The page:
Future of Transportation on the Ballot in 2016 Election
Tuesday November 8th appears likely to be a pivotal Election Day for the nation’s transportation and infrastructure. With control of The White House and Congress on the line, the future direction of the federal transportation program is also at stake. With control of governorships and state legislatures on the line, so too could be initiatives to seek additional state transportation investment. Meanwhile, communities like Atlanta, Detroit, Indianapolis, Los Angeles and Seattle will consider ballot measures that could enable major investments in public transit over the next few years. And voters in Illinois and New Jersey will decide whether to place constitutional protections on the use of transportation funds.
The President & Congress
It may not have come up much during the presidential debates this Fall but regardless of who is elected president next month, infrastructure investment could be a high priority and one that could potentially find common ground in what is likely to be a closely divided Congress.
Democratic Nominee Hillary Clinton has proposed a five-year, $250 billion investment in the nation’s infrastructure that would be made possible through a new national infrastructure bank. Republican Nominee Donald Trump has said he wants to spend at least double that amount with the help of low-interest bonds.
A new Congress will weigh whether to move forward with either of those plans and whether to make any changes in the kinds of projects the federal government chooses to invest in. They will do so as they keep one eye down the road on 2020, when 2015’s Fixing America’s Surface Transportation (or FAST) Act will expire and Congress will once again need to find a way either to supplement available gas tax revenues to fund programs and projects or to bring revenues and expenditures more closely into line. Failure to start considering how to address this issue early could saddle states with the kind of uncertainty they faced in the years between the expiration of SAFETEA-Lu in 2009 and the passage of the FAST Act last year. The new Congress also will be keeping a close eye on a series of federally funded pilot projects to test alternative user fee-based revenue options such as mileage-based user fees.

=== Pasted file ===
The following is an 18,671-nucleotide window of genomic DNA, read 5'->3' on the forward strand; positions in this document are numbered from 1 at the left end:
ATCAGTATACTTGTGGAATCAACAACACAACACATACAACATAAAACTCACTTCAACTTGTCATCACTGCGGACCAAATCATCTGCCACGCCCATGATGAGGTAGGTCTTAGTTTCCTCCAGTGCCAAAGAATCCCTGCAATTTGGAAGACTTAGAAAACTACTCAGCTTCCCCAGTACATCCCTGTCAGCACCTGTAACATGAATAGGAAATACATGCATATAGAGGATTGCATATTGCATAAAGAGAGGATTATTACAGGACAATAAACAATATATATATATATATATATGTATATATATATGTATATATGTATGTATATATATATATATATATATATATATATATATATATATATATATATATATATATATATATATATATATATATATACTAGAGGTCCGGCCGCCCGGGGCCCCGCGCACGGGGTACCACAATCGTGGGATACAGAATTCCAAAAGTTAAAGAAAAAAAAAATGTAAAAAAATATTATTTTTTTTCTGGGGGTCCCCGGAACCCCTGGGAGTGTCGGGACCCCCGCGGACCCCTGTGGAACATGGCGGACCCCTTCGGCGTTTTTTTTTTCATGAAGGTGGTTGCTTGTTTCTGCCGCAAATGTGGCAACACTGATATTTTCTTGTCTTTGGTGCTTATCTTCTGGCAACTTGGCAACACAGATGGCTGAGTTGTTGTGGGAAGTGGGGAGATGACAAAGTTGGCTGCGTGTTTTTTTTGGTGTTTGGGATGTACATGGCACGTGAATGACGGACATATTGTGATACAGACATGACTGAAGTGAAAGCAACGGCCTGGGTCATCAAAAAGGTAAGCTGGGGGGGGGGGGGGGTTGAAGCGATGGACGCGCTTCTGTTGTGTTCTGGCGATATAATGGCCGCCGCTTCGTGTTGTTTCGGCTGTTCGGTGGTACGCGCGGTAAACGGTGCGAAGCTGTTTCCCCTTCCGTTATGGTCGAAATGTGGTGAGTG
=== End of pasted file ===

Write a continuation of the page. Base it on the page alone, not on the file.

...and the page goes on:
Governors & Legislatures
Gubernatorial contests will be decided this year in 12 states—Delaware, Indiana, Missouri, Montana, New Hampshire, North Carolina, North Dakota, Oregon, Utah, Vermont, Washington and West Virginia.
Infrastructure investment has become an issue in the Montana Governor's race, where incumbent Democratic Gov. Steve Bullock faces Republican challenger Greg Gianforte, The Missoulian reported earlier this year. Both candidates believe it’s past time for the state to make significant investments. Bullock wants to spend $200 million over two years on sewer, water, road and school projects and create a new infrastructure trust fund monetized by tapping interest revenues from the state’s $1 billion Coal Severance Tax Trust Fund. Gianforte has supported a plan that would divert any new coal tax revenues to build the trust fund.